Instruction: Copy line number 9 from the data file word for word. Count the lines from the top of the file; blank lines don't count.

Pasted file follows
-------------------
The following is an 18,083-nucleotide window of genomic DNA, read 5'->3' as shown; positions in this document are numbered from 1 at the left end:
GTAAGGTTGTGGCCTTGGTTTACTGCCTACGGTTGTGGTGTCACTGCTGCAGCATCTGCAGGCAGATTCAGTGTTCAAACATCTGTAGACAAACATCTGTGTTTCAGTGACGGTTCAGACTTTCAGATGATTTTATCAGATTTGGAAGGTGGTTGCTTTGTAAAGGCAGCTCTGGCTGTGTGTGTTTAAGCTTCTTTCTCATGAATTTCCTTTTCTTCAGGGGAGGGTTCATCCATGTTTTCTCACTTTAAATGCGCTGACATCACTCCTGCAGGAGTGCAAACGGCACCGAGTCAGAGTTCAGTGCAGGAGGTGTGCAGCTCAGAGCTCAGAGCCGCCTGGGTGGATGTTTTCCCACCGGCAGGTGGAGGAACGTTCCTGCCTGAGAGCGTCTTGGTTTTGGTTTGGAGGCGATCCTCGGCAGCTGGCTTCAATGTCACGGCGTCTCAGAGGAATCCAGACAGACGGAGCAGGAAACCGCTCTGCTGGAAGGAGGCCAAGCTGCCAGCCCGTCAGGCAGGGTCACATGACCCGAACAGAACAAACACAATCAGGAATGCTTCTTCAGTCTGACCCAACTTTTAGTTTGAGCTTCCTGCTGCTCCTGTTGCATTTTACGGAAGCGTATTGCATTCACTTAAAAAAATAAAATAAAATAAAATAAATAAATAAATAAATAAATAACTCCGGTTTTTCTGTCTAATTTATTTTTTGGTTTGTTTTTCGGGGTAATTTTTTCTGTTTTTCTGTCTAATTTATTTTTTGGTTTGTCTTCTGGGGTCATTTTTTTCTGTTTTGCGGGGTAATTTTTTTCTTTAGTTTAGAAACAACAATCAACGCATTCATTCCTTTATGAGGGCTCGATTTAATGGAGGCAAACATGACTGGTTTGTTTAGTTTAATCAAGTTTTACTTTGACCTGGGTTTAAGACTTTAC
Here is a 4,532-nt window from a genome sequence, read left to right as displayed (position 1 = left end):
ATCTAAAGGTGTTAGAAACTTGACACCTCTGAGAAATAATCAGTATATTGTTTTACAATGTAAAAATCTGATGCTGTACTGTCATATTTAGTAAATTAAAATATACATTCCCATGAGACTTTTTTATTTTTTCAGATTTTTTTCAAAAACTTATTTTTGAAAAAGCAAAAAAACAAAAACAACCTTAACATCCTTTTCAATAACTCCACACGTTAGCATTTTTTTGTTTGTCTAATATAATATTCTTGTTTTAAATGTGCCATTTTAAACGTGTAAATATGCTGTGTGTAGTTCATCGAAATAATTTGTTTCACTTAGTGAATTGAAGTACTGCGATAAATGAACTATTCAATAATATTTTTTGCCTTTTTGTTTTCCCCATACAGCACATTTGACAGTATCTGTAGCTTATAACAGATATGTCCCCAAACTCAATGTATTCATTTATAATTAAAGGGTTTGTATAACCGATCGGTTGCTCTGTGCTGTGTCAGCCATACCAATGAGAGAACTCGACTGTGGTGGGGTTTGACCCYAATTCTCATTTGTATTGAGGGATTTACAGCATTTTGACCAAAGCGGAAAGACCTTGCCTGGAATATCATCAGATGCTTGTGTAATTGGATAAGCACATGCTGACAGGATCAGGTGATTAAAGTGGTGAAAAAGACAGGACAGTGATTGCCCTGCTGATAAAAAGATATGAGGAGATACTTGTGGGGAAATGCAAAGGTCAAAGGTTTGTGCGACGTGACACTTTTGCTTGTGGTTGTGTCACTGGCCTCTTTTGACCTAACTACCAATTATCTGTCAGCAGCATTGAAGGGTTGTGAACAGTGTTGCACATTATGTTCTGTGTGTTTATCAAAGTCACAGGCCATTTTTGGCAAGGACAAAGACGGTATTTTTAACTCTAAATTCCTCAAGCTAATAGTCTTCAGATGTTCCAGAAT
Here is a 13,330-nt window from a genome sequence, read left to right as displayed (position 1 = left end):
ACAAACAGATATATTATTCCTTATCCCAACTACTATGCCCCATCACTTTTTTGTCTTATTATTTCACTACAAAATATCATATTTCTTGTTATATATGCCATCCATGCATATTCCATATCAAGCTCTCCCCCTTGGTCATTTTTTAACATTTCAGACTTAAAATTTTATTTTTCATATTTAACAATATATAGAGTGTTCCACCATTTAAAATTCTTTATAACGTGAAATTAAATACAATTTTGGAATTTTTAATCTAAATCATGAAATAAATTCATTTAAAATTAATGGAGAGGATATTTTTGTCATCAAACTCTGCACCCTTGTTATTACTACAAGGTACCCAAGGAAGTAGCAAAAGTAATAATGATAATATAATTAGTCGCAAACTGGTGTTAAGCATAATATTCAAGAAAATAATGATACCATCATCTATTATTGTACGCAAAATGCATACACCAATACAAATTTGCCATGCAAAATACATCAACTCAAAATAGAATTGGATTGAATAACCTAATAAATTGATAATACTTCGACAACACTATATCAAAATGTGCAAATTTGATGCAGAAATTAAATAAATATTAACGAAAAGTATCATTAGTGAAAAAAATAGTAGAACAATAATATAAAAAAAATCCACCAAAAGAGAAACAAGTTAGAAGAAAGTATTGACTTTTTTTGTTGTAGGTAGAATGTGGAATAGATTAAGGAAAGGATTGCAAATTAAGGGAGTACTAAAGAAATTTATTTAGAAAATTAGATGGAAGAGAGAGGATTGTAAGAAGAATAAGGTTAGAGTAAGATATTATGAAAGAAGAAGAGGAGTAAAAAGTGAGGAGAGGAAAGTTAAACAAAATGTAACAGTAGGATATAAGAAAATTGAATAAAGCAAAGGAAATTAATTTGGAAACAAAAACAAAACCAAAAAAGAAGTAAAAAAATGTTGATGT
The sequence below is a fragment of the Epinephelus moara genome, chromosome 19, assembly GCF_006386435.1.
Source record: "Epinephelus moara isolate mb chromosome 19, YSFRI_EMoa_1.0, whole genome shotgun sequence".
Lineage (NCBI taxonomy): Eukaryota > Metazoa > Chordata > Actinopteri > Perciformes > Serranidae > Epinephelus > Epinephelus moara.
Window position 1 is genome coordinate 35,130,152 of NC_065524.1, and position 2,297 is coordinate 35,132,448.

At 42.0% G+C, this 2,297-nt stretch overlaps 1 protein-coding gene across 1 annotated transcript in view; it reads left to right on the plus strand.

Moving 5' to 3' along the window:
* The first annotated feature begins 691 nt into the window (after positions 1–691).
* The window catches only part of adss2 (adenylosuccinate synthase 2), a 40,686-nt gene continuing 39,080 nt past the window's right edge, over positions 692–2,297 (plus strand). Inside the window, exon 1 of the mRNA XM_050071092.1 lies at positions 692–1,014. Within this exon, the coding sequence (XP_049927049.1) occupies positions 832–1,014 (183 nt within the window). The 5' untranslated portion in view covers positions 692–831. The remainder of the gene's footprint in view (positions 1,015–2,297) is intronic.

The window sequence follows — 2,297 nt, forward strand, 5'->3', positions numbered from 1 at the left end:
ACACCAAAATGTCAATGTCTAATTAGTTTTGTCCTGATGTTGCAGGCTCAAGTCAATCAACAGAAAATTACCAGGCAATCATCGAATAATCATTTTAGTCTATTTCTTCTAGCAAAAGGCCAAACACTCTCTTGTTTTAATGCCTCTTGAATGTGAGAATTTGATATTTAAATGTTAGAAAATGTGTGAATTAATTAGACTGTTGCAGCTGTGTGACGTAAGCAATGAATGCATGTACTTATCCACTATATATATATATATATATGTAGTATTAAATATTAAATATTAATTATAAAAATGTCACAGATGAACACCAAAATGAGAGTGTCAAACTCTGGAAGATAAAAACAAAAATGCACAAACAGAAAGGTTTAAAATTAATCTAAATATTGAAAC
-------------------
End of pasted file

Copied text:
Lineage (NCBI taxonomy): Eukaryota > Metazoa > Chordata > Actinopteri > Perciformes > Serranidae > Epinephelus > Epinephelus moara.